|By Bob Weaver 2001|
"Farming - A kind of continual miracle wrought by the hand of God" - Ben
The world in Calhoun County was barely more than one could see in the early
half of the 20th century, the distant ridges and dark hollers.
marched off to the wars in great numbers, leaving their beloved farms behind
for others to tend.
While transportation rapidly progressed in most of America, after World War
II the sight of a single car moving by my Grandfather John McCoy's house in
Hur, aroused curiosity.
There was a rush to the front yard to see who it might
My world was the Village of Hur and the McCoy farm, the Hur Church,
McCoy's store, the post office and a dozen or more nearby neighbors,
connected by a dusty road and some wooded paths. Life may have been
difficult and laborious, but it was not complicated.
It was connected to the
gifts of life, nurtured by that which was grown by hand and distributed by
family and neighbor. People counted because their numbers were small.
Most country roads were still mud, mostly traversing up and down rocky
creek bottoms with few bridges. Antiquated ferries still carried passengers
and autos across the waters of the Little Kanawha until 1960.
Calhouner's were still connected to the earth, its vegetables, fruits and
silage, and animals still grazed on much of the cleared land.
It was life on
the farm, although some engaged in oil and gas and a few construction
projects, survival work like the WPA and the NYA.
A silent but powerful change took place in how families lived after World War
II. It was the time of the last farmers, finally giving way to the industrial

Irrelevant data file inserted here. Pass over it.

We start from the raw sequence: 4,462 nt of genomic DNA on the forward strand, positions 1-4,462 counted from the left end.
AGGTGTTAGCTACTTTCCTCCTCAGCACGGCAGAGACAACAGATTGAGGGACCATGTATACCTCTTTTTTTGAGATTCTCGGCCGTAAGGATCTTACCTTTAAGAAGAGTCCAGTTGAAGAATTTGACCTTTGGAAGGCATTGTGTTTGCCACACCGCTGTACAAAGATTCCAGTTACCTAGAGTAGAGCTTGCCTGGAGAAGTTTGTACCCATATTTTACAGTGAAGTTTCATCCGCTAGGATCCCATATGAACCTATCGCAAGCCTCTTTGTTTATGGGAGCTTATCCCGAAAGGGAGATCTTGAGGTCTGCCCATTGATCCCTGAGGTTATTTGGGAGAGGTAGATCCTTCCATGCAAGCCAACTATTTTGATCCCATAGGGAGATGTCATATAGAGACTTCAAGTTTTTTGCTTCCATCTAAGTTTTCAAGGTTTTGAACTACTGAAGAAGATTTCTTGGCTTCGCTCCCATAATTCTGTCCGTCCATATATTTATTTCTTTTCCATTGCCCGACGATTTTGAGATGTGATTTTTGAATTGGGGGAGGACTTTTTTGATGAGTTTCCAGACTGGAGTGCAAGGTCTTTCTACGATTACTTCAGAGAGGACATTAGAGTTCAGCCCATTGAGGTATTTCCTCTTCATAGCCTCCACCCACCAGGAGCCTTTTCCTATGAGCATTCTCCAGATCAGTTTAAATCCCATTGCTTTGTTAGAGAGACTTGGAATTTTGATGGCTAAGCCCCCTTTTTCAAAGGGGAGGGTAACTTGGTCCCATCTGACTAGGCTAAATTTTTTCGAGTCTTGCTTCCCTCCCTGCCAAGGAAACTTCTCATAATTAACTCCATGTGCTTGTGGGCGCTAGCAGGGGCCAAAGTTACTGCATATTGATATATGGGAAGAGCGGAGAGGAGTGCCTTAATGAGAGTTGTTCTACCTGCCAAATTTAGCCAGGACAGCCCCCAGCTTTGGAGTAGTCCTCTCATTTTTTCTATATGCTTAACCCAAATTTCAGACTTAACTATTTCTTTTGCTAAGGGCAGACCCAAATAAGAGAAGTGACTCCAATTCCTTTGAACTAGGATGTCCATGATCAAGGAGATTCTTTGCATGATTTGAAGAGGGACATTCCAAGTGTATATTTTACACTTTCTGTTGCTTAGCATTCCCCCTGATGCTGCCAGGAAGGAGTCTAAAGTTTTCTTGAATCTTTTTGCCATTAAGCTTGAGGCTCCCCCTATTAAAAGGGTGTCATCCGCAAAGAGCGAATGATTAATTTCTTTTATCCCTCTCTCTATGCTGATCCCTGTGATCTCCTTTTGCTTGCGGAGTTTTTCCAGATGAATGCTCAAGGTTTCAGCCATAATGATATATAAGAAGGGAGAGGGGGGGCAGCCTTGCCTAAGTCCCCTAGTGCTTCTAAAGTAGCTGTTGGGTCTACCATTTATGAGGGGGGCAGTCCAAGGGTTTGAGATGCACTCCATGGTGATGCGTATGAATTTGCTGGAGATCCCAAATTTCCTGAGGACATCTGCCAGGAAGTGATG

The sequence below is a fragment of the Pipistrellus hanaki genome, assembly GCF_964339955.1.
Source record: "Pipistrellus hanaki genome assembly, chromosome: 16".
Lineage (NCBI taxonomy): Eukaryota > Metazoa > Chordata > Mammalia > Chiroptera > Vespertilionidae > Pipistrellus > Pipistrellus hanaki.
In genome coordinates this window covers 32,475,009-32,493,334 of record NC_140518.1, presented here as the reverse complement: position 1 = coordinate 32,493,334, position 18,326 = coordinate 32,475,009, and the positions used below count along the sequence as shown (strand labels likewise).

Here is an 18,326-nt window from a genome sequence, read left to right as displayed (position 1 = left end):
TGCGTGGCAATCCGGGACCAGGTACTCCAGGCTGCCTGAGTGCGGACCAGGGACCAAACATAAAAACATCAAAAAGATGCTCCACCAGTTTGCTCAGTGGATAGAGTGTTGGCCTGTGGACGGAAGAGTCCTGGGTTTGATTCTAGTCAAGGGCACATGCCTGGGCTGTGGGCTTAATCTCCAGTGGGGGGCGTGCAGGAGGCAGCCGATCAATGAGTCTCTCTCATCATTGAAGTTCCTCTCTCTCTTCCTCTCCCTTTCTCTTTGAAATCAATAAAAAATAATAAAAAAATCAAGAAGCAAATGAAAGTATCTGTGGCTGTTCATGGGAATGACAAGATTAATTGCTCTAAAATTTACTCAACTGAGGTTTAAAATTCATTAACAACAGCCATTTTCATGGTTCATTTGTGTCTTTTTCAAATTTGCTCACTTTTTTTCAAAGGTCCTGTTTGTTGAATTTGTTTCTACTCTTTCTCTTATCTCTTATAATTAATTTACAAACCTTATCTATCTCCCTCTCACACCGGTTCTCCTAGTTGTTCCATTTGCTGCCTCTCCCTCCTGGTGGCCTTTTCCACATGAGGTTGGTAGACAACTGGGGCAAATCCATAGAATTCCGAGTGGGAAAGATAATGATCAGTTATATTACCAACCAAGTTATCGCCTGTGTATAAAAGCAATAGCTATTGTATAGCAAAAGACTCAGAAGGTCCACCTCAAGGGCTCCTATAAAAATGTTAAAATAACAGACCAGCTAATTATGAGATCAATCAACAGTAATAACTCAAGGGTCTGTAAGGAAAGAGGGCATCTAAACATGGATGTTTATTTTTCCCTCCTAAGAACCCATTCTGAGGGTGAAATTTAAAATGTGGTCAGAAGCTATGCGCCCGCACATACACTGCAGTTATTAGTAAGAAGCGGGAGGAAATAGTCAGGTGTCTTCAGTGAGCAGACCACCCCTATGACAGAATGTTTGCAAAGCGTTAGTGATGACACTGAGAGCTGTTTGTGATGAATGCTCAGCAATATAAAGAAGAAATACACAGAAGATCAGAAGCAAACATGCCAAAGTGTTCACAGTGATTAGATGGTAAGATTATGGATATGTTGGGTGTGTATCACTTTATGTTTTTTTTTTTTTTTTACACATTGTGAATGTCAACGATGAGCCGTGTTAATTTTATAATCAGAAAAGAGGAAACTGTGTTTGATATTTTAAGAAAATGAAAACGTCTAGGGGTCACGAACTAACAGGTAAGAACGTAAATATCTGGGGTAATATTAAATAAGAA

revolution and labor beyond the gardens, pastures and meadows.
A parting from the selling of eggs to the A & P Store, the churning of butter,
the smoking of meat and the canning of hundreds of quarts of vegetables.
For most, it was not by choice.
Still, the first summers after World War II were spent planting and hoeing.
Long days under shade trees with baskets and tubs of food to be peeled, cut
or diced for canning jars or pickling crocks.
The notion of obtaining the food
supply from a supermarket was slowly catching on, eventually giving way to
The agricultural economy, a "hard work" kind of life, still lent itself to some
serenity. I know Grandpa John went to his night pillow with full inventory of
How much food in the cellar, hams in the smoke house, animals on
hoof and hay in the barn. He knew where he stood.
Today, the inter-dependence on hundreds if not thousands of others control
our lives and daily survival.
In New York City during a trucking strike, it was
said the city would be without food in 24-hours.
Even more troubling, much of our supply is now coming from abroad.
Yet, in the time continimum we are barely off
the farm, a short distance from those "primitive times."
There are less than a handful who still use the horse and plow, whose
sustenance comes mostly from the sod.
Most food now comes from corporate producers, grown, canned and frozen to appear in local grocery stores, much of it from countries outside the USA. WalMart's freezers are stocked, row on row, with packaged, quick-to-fix grub, little of it healthy for consumption.
Many Calhouners, because they so desire, still raise a garden, have
some animals and cut hay. It is certainly not profitable, but healthy.
It is in their soul to
stick to the sod of their ancestors.
They will really be the last of the
farmers, to be little remembered.